His life revolved around his family, his traditions and his wheelchair. As a young man in Russia, he lost one leg during the Siege of Leningrad
. As an older man, he lost the other to severe blood-vessel disease. Now, as an immigrant who spoke no English, he was dependent on his daughter to push him from place to place and to explain all of the inscrutable American customs along the way. I think he found us all to be very amusing.
Like many other Russians of his generation, he loved his vodka, his cigarettes and his traditional foods. In the months before I met him, his voice had changed from a joyous baritone to a coarse whisper. The growing cancer had taken away his voice and was affecting his swallowing. His eyes betrayed the universal sense that the things he loved deeply might soon be taken from him.
His treatment was difficult; he was not well and the recommended surgery and radiation therapy initially made things worse. For the first several weeks, he could neither talk nor eat. His dependence on his family grew, and he became very discouraged.
Gradually, though, he recovered. He brightened visibly as his voice returned – not to the rich tones of his youth, but to the point where he could sing the old folk songs to his grandchildren. His swallowing and sense of taste improved. He was able to eat many of the foods he remembered from his mother’s kitchen. Some of the touch points of his world had, at least in part, returned to him. “You are doing very well,”
I would tell him at his follow-up visits. “I see nothing that worries me at all. The cancer is completely controlled.”
He eyes would move anxiously from my face to his daughter’s, waiting for her to translate my words into his mother tongue. “The doctor says everything is fine,”
she would say in Russian.
Sometimes, at this point in the encounter, he would smile broadly and reach into the bag he had kept poorly hidden by his side since rolling into the examining room. From within, he would pull a gift and press it into my hands with surprising force. “Spasiba!”
he would exclaim. Thank you!
The first time this happened, I was very surprised. I looked at the gift, a small box of specialty chocolates and a bottle of liquor. “I can’t accept this!”
I protested. “Please! This is not necessary!”
The daughter intervened. “Doctor, this is my father’s tradition! Good news is always celebrated with chocolate and alcohol. You have given us the best news possible today! My father wants to share his celebration with you. Please accept! He truly will not understand if you do not.”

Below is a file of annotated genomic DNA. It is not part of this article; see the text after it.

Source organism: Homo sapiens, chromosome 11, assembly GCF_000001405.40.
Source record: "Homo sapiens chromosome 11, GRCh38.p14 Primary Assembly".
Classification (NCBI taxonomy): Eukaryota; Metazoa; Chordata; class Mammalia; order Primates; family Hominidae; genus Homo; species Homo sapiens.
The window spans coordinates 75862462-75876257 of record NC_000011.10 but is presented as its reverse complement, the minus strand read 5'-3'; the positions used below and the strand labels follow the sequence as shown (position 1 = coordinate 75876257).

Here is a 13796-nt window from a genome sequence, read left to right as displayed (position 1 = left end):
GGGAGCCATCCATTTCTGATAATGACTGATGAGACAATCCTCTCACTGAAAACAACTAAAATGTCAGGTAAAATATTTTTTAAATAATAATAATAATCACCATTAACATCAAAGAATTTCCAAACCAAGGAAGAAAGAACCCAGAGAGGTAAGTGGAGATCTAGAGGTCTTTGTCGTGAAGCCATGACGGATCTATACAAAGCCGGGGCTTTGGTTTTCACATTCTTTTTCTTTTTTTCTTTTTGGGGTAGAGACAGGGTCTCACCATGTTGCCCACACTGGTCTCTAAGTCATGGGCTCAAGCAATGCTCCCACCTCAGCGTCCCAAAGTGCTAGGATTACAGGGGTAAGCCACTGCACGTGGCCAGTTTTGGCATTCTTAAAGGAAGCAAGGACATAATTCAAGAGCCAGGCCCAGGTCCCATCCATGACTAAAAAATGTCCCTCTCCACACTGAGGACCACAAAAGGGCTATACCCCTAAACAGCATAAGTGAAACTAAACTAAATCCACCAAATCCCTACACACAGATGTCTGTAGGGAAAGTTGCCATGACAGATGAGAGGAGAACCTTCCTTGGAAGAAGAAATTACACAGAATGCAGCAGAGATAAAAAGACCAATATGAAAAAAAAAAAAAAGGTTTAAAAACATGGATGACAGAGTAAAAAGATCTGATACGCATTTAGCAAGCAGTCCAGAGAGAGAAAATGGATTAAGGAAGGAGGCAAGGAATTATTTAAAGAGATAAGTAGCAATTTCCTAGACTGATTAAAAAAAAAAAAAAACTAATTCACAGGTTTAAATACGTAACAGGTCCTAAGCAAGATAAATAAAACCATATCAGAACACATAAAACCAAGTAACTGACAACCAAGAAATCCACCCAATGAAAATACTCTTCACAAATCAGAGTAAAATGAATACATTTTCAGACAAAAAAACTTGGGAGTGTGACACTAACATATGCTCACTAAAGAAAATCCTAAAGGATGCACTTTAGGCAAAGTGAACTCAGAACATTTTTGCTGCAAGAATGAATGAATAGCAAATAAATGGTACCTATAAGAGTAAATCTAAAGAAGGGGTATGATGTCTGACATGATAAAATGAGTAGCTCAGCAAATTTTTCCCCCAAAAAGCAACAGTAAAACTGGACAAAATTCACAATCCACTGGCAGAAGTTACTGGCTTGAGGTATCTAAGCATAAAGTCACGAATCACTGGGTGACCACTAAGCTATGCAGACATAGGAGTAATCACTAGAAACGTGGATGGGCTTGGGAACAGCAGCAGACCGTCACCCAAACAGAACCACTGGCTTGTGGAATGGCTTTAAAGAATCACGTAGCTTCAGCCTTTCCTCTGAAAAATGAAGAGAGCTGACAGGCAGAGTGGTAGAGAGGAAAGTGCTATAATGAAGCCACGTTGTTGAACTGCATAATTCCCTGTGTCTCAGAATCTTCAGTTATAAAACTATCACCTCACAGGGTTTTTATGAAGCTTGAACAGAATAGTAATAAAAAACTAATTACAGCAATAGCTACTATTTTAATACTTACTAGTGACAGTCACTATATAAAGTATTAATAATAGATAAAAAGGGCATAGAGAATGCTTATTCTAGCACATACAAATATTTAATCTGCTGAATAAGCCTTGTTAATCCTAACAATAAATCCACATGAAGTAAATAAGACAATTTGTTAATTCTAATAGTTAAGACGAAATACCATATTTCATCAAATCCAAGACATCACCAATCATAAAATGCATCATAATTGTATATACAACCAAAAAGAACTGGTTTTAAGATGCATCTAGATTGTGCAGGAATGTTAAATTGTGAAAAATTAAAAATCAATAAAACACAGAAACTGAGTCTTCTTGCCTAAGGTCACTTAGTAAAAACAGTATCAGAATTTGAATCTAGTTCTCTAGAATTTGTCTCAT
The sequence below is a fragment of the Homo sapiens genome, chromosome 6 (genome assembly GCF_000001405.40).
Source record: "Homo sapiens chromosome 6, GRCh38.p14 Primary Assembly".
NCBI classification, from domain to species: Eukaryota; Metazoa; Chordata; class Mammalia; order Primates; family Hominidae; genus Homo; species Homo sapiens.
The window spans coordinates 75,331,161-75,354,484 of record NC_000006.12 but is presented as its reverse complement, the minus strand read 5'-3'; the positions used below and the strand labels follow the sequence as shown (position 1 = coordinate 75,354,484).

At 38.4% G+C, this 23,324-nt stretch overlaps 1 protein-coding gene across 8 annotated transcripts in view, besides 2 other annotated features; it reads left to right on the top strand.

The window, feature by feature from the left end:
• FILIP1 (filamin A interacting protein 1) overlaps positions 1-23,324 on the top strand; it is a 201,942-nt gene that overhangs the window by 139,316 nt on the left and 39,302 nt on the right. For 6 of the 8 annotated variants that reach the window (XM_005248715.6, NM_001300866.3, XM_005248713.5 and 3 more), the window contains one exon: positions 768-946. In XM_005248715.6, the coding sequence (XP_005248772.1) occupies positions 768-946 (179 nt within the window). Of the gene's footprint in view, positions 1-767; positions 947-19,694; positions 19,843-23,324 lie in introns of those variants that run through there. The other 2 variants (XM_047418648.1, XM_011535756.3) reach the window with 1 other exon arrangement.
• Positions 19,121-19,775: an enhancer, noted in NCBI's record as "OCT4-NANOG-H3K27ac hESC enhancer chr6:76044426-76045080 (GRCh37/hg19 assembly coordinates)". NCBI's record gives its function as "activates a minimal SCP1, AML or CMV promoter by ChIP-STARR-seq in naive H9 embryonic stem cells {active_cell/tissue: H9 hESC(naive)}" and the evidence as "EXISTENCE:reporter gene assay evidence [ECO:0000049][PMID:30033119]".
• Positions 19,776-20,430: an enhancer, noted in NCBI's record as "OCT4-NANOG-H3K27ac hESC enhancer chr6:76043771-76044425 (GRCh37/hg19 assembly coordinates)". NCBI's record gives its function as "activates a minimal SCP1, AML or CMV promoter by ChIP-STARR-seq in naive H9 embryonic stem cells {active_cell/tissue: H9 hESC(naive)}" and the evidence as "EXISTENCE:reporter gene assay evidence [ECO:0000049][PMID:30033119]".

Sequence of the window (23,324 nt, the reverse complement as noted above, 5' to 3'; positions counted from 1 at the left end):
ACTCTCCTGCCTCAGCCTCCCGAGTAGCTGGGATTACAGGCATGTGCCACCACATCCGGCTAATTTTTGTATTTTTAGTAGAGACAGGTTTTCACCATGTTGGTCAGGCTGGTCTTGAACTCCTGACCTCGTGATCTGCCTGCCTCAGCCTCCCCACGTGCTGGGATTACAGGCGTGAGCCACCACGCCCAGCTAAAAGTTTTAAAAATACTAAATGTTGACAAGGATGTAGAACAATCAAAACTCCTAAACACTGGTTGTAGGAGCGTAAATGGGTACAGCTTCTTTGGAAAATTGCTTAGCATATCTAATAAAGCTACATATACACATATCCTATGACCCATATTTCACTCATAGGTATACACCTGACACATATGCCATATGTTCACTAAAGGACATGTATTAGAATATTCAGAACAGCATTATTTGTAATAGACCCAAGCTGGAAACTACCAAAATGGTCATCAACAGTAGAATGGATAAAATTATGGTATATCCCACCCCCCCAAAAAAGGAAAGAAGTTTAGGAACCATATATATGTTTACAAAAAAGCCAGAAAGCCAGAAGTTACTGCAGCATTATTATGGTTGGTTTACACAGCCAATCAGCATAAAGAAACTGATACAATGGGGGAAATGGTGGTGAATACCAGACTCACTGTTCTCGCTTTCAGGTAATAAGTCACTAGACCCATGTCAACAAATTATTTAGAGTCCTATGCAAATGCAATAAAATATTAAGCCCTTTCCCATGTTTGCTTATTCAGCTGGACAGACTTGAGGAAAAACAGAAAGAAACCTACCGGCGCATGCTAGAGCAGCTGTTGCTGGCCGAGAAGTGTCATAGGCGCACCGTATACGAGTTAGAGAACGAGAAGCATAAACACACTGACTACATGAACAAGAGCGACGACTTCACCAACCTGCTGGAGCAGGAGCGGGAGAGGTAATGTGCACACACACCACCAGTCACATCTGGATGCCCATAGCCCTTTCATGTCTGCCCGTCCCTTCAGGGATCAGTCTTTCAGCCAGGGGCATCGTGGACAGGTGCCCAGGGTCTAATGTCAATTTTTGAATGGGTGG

I sputtered briefly as I reflected on the situation. Celebrate good news with European chocolates and a pint of Goldschläger? What a concept! It didn’t take long for things to come into focus. “Hmmm,”
I thought to myself. “This seems like a remarkably fine tradition!”
I opened the box of chocolates and offered them to the others in the room. “Spasiba!”
I repeated back to him.
He did not bring gifts every visit, but often enough, to be sure. The colleagues with whom I shared the gifts jokingly wondered whether or not we might ask him to return more frequently for check-ups.
Several years have passed since he died of heart disease, but I clearly recall his delight and how he used gift-giving to keep one of his traditions alive in a land far from home. The gesture deeply ingrained both his image and his graciousness on me. I have had several thousand patients pass through my practice over the years and, I admit, I remember some much better than others — some I do not remember at all. However, one of the most memorable was the wheelchair-bound Russian-speaking survivor of both war and cancer who celebrated good news with chocolate and a toast. "Spasiba,"
I think again, and, sadly, "Dasvedanya."
The following is feedback received for this blog:
Great story. So much gratitude from someone with so many difficulties to overcome is inspiring. Makes me wonder what I can do to help my doctors remember me.- Russ
What a great idea. I think celebrating good news is the best possible reaction.
- Chuck McKay
another lesson in courteous behavior. Our culture will sometimes forget that to accept a gift graciously is to bless both the giver and the one who recieves it.
Thanks so much for the response to the essay. I like your take on the interaction.
Bruce H. Campbell, MD
you're very welcome. I thought, as I read the eloquent way you phrased all that, how difficult it would be to be a "stranger in a strange land" and how I might feel if it were me. Feeling out of place in a different culture, trying to find a way to say thank you to someone who gave me such a great gift (of life).
As I have told my kids over and over, good manners (please and thank you) are never out of place, and this was a gracious way of saying both thank you and you're welcome.